And so usually the first phase of this for me, level one is going to be more plank based. And so I’m thinking of getting the athlete or the patient in a position that’s pretty optimal for them in terms of it being a neutral spine, them just being able to maintain that position and not have heavy loads on board. And so level one typically starts for anti-flexion. I like doing a Chinese plank. And so typically you’re just going to elevate your heels and your shoulders on boxes or chairs of equal height to be benches in the gym. You can even place a dumbbell over the hips, which is going to introduce a little bit more of a flexion stress. as gravity kind of pulls the athlete down. They can do a longer hold here. It’s a little bit like an isometric. Again, if irritability is high, this is a great place to start if they can’t hinge over and grab a kettlebell or grab a barbell for a deadlift. So anti-flexion, the Chinese plank. For anti-extension, what we like here is getting a pull-up assistance band looped over the J-hooks of typically the squat rack. And I have the athlete kind of slide underneath that band and place it right over the lumbar spine. In a normal plank position, that’s then gonna pull the lumbar spine down towards the floor into an extended position. And so they’re gonna resist that. And so we get a nice anti-extension exercise. For side bend, all you’re gonna have that person do is just flip over to their side, still underneath the band, and they’re just gonna scoot it down from the lumbar spine down to the iliac crest. In this position, again, now the band is pulling the hips down towards the floor and they’re resisting that, so it’s an anti-side bend stress. The athlete or patient would have to get both sides there. Last is anti-rotation and I love defaulting to the nice old classic payloft press. I like loading this up pretty heavy with those bigger pull-up assistance bands. Loop it around the rig, get your feet nice and narrow and it’s a great way to just start to kind of get an athlete or again a patient that isn’t doing a ton of loading in the spine familiar with some of the muscles and some of the stabilization positions that they’ll be seeing later on in the plan of care. And so again, as rudimentary as it is, I love the payoff to partner with some of these plank exercises. And again, neutral spine location, a little bit of body weight, a little bit of band stress. This is a great way to kind of initiate things for a lot of our folks in the clinic.

Level two is really where I like to kind of again, take it up a notch. We’re now going to keep the spine in an optimal position, still hanging out again in a neutral brace spine, but we’re going to add some external resistance. And I think this is a big step for a lot of our folks. Again, we can’t leave them at bands and body weight. We have to progress them to getting their tissues stronger. And the only way we’re going to force that adaptation is if we begin to load. And so again, I think this is a good step. Even when irritability starts coming down, we can begin to load in this area. So our first anti-flexion exercise in this level two is gonna be just a kettlebell deadlift. And so for our individuals that are a little bit, you know, getting more inexperienced in the weight room, it’s a great way to get their hands on some weights, get them comfortable with some movement patterns, and again, stress the spine into a more flexed position. For higher-end athletes, they may not be able to tolerate the barbell at this stage as they kind of rehab an injury. And so the kettlebell allows them to get in the gym, do a little bit of work in a familiar sport-specific spot, and get the job done. So love the kettlebell deadlift for our anti-flexion exercise. For anti-extension, I want to kind of get a little bit more vertical. And so for my Olympic weightlifting athletes, I want to start working and challenging the spine for overhead positions. And so anti-extension for level two is going to be a tall kneeling overhead press with the band where the band is kind of fixed behind the athlete. And so as they come up all the way overhead, the band will pull them into extension and they’re going to have to stay nice and braced. So again, we got flexion, we got extension. For side bend level two, we’re going to go with a heavy kettlebell suitcase carry or march. And this is the one where I think we kind of underdose and don’t load up nearly enough. And so for this exercise, I have them get a big kettlebell, stand as tall as they can. We don’t want to lean. We don’t want it to look like we’re holding a heavy weight. And that may be enough of a stimulus for those athletes. They can feel the opposite side, again, stabilize. If they can progress towards doing a standing march or even a step up, a suitcase walk, those are all great ways to, again, challenge the spine in that side bend position. Last is rotation. And again, if you’ve been to an ice course, you know that we love the bird dog row. I think people underestimate how difficult this exercise is. And so again, if you’re looking to see what that one looks like, head over to the Instagram post, but you’re going to assume a bird dog position on top of the bench. The bottom hand is going to reach down and hold the weight. Usually start folks somewhere around 20 to 35 pounds, and then progress them all the way up to a good 40, 50 pounds here. If the athlete is in that position, as they lower, that’s gonna put a lot of rotatory force through the spine, and so we begin to, again, stabilize in an anti-rotation position. If your athletes are looking pretty good with this one, the only add-on I got here is do a faster drop. If you try that, you get this big rotatory moment, and the athlete is gonna have to really work on stabilizing the low back. And so level two looks just that way. Kettlebell deadlift, tall kneeling extension overhead with a band, we got the bird dog row, and then last we have that kettlebell march is typically what it ends up at. For a lot of our folks, this may be enough of a stimulus to get them again loading their spine and moving in optimal planes, but the job is not done yet.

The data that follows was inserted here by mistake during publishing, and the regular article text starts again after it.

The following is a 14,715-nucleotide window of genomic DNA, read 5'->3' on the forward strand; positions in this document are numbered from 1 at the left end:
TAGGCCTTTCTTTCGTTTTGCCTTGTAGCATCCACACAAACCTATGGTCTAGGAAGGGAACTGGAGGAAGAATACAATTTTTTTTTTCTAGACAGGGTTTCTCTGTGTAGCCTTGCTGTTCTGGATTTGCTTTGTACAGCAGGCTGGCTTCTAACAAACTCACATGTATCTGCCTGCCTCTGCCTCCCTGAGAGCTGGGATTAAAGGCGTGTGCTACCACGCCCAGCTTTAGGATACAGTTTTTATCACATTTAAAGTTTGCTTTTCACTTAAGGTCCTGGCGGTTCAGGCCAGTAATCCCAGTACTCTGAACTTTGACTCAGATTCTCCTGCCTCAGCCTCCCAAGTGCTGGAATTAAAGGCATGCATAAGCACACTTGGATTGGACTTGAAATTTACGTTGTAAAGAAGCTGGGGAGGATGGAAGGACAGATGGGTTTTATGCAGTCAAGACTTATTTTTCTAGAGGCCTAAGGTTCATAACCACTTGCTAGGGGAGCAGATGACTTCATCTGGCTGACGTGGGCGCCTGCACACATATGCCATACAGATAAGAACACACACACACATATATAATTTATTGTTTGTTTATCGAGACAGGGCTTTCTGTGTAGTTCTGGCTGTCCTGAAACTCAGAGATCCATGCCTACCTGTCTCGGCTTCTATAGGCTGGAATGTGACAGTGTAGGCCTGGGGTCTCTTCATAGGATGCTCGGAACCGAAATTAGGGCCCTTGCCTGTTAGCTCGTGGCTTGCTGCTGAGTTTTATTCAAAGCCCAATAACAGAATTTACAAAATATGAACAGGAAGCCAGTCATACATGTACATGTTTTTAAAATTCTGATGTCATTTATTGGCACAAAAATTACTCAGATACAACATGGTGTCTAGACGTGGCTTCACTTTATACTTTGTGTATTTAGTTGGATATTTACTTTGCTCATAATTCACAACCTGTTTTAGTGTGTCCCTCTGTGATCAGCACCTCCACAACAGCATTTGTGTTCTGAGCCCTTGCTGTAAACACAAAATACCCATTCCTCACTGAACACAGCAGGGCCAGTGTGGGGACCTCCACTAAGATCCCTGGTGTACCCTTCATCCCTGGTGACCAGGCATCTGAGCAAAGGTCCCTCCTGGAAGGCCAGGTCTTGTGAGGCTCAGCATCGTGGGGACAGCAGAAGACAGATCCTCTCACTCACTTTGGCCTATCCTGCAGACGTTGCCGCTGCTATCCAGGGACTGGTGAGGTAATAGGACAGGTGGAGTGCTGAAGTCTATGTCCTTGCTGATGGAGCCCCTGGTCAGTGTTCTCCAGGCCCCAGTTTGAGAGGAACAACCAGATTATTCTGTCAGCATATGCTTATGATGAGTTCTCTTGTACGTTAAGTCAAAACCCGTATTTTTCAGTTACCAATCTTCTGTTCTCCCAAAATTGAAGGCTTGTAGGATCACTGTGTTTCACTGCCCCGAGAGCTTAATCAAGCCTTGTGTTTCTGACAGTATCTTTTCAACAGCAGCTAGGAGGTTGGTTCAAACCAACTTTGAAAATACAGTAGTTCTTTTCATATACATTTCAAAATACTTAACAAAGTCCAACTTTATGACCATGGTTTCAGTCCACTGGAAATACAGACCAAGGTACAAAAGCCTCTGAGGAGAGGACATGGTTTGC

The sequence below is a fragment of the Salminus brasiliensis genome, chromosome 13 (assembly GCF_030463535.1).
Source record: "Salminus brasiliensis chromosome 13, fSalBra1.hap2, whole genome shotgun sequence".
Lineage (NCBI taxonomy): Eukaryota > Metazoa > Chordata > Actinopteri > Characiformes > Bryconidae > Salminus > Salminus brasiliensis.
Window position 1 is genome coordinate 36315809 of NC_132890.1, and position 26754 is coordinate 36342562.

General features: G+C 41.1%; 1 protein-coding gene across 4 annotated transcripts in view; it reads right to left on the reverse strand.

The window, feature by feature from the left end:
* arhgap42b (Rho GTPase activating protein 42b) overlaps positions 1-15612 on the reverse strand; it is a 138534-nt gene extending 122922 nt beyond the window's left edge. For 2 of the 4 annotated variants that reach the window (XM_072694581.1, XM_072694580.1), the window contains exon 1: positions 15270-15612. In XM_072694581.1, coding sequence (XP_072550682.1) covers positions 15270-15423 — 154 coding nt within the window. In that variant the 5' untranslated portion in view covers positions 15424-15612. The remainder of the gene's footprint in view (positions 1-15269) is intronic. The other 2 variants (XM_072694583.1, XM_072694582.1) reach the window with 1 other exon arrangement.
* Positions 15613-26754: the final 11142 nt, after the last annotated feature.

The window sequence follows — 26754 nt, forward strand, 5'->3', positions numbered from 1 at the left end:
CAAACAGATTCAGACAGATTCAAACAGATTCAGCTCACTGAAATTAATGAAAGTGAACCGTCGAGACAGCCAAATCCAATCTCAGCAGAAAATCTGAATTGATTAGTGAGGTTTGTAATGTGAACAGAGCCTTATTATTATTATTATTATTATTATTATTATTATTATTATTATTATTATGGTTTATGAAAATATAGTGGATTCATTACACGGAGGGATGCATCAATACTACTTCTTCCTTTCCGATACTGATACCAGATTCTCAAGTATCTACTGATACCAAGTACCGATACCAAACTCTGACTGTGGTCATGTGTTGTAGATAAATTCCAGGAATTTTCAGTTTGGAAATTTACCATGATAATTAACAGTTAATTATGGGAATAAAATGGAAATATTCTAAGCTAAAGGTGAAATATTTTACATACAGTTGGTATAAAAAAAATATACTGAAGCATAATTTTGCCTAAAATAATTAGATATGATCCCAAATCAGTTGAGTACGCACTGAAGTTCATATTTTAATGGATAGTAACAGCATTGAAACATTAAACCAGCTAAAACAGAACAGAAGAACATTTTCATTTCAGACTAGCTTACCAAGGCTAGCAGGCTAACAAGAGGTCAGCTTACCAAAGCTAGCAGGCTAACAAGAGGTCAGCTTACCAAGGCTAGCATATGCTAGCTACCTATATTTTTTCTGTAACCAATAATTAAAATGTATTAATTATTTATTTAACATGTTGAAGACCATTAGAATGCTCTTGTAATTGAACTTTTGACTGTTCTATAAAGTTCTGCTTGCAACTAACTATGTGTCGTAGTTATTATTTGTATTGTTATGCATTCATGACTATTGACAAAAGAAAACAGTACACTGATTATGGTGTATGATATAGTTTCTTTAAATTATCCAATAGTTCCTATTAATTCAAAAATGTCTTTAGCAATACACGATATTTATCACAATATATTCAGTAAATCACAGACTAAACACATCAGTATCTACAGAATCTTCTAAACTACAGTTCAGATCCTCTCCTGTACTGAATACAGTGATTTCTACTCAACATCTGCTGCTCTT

The last piece is I think we have to begin to load the spine in suboptimal positions. So maybe we reduce load for that consideration, but when people tend to agitate or irritate their back, it’s sometimes doing lifting, but a lot of times it’s doing those everyday things. It’s reaching underneath the hood of the car, reaching into the back seat. bending to put your child in the car seat. Whatever it is, you’re probably not in a perfect neutral spine position most of the time. And when we work with our patients on getting them confident and comfortable loading the spine, I don’t want to create this idea of fragility outside of neutral. And so I think if we’re going to get our folks all the way to the finish line on this one, our last piece has to be a challenging level three, four group of exercises to challenge in all planes, but have folks start moving through a range of motion with load on board. That’s how we get full resiliency. And so the last group of four exercises here, is going to be starting with an anti flexion movement. But this time, there’s going to be a little bit of flexion on board. So the spine stays straight with a kettlebell swing, but we’re hinging at the hips quite a bit. And every time that heavier kettlebell comes down, there’s a pretty good flexion moment. And so I love to integrate this for a lot of my athletes that deadlift and even squat regularly, but aren’t doing more of a dynamic, volumized stress to the back. A lot of my powerlifters, you give them a kettlebell and they get smoked in about 10 reps. So females go heavy, 53. Males, 70 if that’s appropriate. If not, we’ll drop those down to 35 and 53. But a good kettlebell swing can really challenge the spine in that flexion position. For extension, I love the Reverse Hyper. Jordan did a great reel a couple weeks ago, kind of breaking down the value of the Reverse Hyper, as well as different ways to modify it for different athletes. We have one of those Westside Barbell Reverse Hypers in the clinic. And again, this is my go-to for loading the spine into a more extended position. It pendulums down, but then as the athlete kicks up, we’re not just going to neutral, we’re going all the way into extension and really challenging the tissues in a new position. So we got flexion, we got extension. What about rotation in this group? Well, I like the barbell rotation. So typically it’s going to be set up kind of more like a landmine position with the athlete standing tall. You can put a plate on there. I usually like starting folks anywhere from 10 to 25 pounds and work them up to 45 and they’re just going to rotate from hip Again, if you haven’t seen that one before, check out the Instagram post. There’s a good demo of that. And this can really begin to challenge the back in some different spots, right? We’re rotating up and down. You’re getting a little bit of hip shifting. The obliques are starting to work. This is a very challenging exercise for a lot of our athletes. The last thing would be doing side bend. And I don’t have a good name for this exercise, so I just call it kettlebell smiles. But you’re going to have the athlete get back in that suitcase hold position, and they’re just going to dip from one side all the way to the other with load on board. If you haven’t tried this one before, again, it’s going to feel a bit funky, but it really challenges the lumbar spine throughout the range of motion of side bend. And so typically, if you’ve got an athlete, again, towards level three, you’ve really given them that gift of fitness that we always talk about. At that point, I think they have a good, robust program where they have a group of exercises that challenges the lumbar spine in all planes. If things get irritable, they can always default back to level one. They can have a nice steady training stimulus once a week with level two in terms of some resistance on board, but staying in an optimal position. And then once a week, maybe they dance up and begin to load the spine in some of these ranges of motion. And I think if we can give all of our patients that have lumbar spine pain and are looking to get a stronger back, these kind of group of exercises, they tend to just progress much, much better than someone that’s only doing deadlifting. The deadlift will always be king in terms of exercise, but our patients that get these groups of exercises, we give them that window that they’re missing and we can get a lot more resiliency in the spine. So check out that Instagram post for more details. Um, hopefully this was helpful. Um, I’m going to keep piggybacking on this concept and do probably another podcast in a couple of weeks here. I’m talking about considerations for loading everything from volume and dosage to working at different speeds and even considering fatigue. Cause I think that’s where I want most of our patients that have had either chronic or ongoing back symptoms to be resilient is when they’re gassed. Because that’s when things get a little bit sloppy. So we’ll be getting those topics in the future. I hope you guys all have a wonderful Tuesday morning. Thanks for joining us. We got a couple courses coming up in the next couple weeks here. We got cervical out in Carson City, Nevada. Zach Morgan will be out in Hendersonville at his home turf. So check those things out. And again, I hope you have a great morning. Thanks for joining.